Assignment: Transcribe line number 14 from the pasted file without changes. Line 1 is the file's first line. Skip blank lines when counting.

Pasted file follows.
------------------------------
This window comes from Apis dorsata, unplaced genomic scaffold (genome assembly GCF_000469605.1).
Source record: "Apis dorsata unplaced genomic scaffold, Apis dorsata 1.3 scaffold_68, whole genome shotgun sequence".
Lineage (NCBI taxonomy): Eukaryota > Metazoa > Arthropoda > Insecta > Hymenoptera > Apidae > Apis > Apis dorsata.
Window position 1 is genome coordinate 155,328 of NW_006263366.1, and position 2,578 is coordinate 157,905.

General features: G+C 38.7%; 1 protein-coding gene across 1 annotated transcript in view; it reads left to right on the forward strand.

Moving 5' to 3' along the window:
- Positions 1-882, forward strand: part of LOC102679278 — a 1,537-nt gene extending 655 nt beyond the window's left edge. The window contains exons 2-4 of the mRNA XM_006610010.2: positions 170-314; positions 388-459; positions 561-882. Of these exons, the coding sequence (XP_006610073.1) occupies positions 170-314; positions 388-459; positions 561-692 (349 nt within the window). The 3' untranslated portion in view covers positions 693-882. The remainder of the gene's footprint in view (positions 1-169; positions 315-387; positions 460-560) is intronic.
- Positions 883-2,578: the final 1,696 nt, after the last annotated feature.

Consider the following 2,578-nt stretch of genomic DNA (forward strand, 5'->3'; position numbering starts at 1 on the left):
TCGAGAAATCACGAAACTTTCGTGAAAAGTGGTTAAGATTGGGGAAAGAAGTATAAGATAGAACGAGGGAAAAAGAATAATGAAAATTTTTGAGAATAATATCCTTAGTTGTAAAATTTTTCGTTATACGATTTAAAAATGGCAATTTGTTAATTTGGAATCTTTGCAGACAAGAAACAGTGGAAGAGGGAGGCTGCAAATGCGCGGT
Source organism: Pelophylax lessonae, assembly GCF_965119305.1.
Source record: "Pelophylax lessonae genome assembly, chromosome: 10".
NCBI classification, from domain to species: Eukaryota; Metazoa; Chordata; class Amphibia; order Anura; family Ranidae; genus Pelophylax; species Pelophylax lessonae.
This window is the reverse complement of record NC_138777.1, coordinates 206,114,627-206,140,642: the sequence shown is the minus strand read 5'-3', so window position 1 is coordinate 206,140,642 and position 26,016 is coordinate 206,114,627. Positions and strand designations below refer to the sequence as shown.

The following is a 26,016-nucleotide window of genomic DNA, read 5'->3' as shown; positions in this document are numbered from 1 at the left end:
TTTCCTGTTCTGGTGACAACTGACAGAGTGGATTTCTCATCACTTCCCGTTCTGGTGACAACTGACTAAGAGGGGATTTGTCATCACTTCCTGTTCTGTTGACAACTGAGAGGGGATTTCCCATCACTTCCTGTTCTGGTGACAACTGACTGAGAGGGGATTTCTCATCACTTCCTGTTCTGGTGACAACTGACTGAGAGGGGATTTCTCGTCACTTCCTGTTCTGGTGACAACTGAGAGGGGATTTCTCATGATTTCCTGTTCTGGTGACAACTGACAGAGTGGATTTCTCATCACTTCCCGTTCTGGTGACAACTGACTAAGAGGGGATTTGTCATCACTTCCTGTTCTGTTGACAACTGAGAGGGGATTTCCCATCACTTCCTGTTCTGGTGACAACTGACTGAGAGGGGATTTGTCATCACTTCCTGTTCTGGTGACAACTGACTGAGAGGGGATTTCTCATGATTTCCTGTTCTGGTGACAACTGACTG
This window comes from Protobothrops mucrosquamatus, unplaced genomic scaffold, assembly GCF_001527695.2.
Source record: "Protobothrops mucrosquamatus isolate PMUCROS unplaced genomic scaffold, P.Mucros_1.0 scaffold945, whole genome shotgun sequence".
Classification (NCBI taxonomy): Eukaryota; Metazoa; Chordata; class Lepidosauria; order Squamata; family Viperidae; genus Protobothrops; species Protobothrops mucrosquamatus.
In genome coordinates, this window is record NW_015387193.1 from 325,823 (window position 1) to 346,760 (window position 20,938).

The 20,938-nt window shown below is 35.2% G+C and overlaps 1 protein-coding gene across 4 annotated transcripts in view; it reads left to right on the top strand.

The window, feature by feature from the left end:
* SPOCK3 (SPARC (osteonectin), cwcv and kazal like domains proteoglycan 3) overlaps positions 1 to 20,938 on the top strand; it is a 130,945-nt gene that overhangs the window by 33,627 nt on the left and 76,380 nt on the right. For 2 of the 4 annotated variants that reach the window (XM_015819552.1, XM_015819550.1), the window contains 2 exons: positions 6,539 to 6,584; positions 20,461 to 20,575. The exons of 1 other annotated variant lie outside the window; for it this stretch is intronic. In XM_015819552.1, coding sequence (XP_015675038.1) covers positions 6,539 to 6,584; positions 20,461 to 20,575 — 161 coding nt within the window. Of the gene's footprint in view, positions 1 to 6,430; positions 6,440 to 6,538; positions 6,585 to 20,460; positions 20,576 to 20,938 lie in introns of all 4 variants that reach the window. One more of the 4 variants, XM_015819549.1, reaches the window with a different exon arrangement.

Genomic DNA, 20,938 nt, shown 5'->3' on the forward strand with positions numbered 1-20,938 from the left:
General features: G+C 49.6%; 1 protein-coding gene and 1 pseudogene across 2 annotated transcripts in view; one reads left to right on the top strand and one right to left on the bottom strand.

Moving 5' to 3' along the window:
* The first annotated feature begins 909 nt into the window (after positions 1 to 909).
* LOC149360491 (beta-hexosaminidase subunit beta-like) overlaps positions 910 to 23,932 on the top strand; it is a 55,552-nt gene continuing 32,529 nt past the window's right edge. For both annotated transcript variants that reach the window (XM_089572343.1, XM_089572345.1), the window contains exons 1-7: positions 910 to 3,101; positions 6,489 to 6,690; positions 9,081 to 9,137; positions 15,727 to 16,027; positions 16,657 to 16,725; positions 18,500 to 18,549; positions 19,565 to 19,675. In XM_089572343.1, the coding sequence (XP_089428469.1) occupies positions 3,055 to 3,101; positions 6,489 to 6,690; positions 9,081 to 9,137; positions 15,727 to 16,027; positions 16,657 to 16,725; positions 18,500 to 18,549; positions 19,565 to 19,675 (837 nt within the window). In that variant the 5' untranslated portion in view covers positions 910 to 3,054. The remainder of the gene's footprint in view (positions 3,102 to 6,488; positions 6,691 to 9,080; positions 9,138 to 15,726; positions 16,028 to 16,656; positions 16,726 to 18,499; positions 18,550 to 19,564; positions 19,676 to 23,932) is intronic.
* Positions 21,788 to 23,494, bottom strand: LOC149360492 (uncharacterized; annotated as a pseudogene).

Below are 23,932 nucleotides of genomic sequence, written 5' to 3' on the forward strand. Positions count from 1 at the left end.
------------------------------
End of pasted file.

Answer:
This window is the reverse complement of record NC_138777.1, coordinates 206,114,627-206,140,642: the sequence shown is the minus strand read 5'-3', so window position 1 is coordinate 206,140,642 and position 26,016 is coordinate 206,114,627. Positions and strand designations below refer to the sequence as shown.